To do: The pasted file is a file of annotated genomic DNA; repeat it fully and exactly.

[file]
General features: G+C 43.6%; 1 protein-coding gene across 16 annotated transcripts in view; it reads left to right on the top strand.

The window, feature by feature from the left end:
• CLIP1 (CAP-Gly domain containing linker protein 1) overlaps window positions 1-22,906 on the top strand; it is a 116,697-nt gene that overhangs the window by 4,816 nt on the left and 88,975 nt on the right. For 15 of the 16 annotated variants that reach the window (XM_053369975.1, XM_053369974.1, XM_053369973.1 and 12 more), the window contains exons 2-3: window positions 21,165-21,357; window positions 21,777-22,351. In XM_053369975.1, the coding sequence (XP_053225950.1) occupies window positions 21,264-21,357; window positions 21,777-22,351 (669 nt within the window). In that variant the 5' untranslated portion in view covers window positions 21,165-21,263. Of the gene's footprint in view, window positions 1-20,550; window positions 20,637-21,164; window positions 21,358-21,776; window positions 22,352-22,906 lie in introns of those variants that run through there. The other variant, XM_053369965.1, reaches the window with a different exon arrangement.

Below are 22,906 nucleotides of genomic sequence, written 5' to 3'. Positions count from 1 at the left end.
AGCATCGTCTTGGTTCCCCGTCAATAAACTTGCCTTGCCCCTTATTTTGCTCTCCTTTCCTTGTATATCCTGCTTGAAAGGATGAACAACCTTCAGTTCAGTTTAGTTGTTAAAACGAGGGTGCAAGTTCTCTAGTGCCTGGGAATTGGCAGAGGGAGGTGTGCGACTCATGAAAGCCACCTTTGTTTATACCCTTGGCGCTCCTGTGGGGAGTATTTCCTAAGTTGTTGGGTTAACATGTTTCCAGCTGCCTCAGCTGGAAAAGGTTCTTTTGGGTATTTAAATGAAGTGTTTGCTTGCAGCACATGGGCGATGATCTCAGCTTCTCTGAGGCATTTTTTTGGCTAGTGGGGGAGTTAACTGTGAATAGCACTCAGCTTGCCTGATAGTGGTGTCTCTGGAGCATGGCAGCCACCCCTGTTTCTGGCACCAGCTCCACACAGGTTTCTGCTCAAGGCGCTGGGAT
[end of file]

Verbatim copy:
General features: G+C 43.6%; 1 protein-coding gene across 16 annotated transcripts in view; it reads left to right on the top strand.

The window, feature by feature from the left end:
• CLIP1 (CAP-Gly domain containing linker protein 1) overlaps window positions 1-22,906 on the top strand; it is a 116,697-nt gene that overhangs the window by 4,816 nt on the left and 88,975 nt on the right. For 15 of the 16 annotated variants that reach the window (XM_053369975.1, XM_053369974.1, XM_053369973.1 and 12 more), the window contains exons 2-3: window positions 21,165-21,357; window positions 21,777-22,351. In XM_053369975.1, the coding sequence (XP_053225950.1) occupies window positions 21,264-21,357; window positions 21,777-22,351 (669 nt within the window). In that variant the 5' untranslated portion in view covers window positions 21,165-21,263. Of the gene's footprint in view, window positions 1-20,550; window positions 20,637-21,164; window positions 21,358-21,776; window positions 22,352-22,906 lie in introns of those variants that run through there. The other variant, XM_053369965.1, reaches the window with a different exon arrangement.

Below are 22,906 nucleotides of genomic sequence, written 5' to 3'. Positions count from 1 at the left end.
AGCATCGTCTTGGTTCCCCGTCAATAAACTTGCCTTGCCCCTTATTTTGCTCTCCTTTCCTTGTATATCCTGCTTGAAAGGATGAACAACCTTCAGTTCAGTTTAGTTGTTAAAACGAGGGTGCAAGTTCTCTAGTGCCTGGGAATTGGCAGAGGGAGGTGTGCGACTCATGAAAGCCACCTTTGTTTATACCCTTGGCGCTCCTGTGGGGAGTATTTCCTAAGTTGTTGGGTTAACATGTTTCCAGCTGCCTCAGCTGGAAAAGGTTCTTTTGGGTATTTAAATGAAGTGTTTGCTTGCAGCACATGGGCGATGATCTCAGCTTCTCTGAGGCATTTTTTTGGCTAGTGGGGGAGTTAACTGTGAATAGCACTCAGCTTGCCTGATAGTGGTGTCTCTGGAGCATGGCAGCCACCCCTGTTTCTGGCACCAGCTCCACACAGGTTTCTGCTCAAGGCGCTGGGAT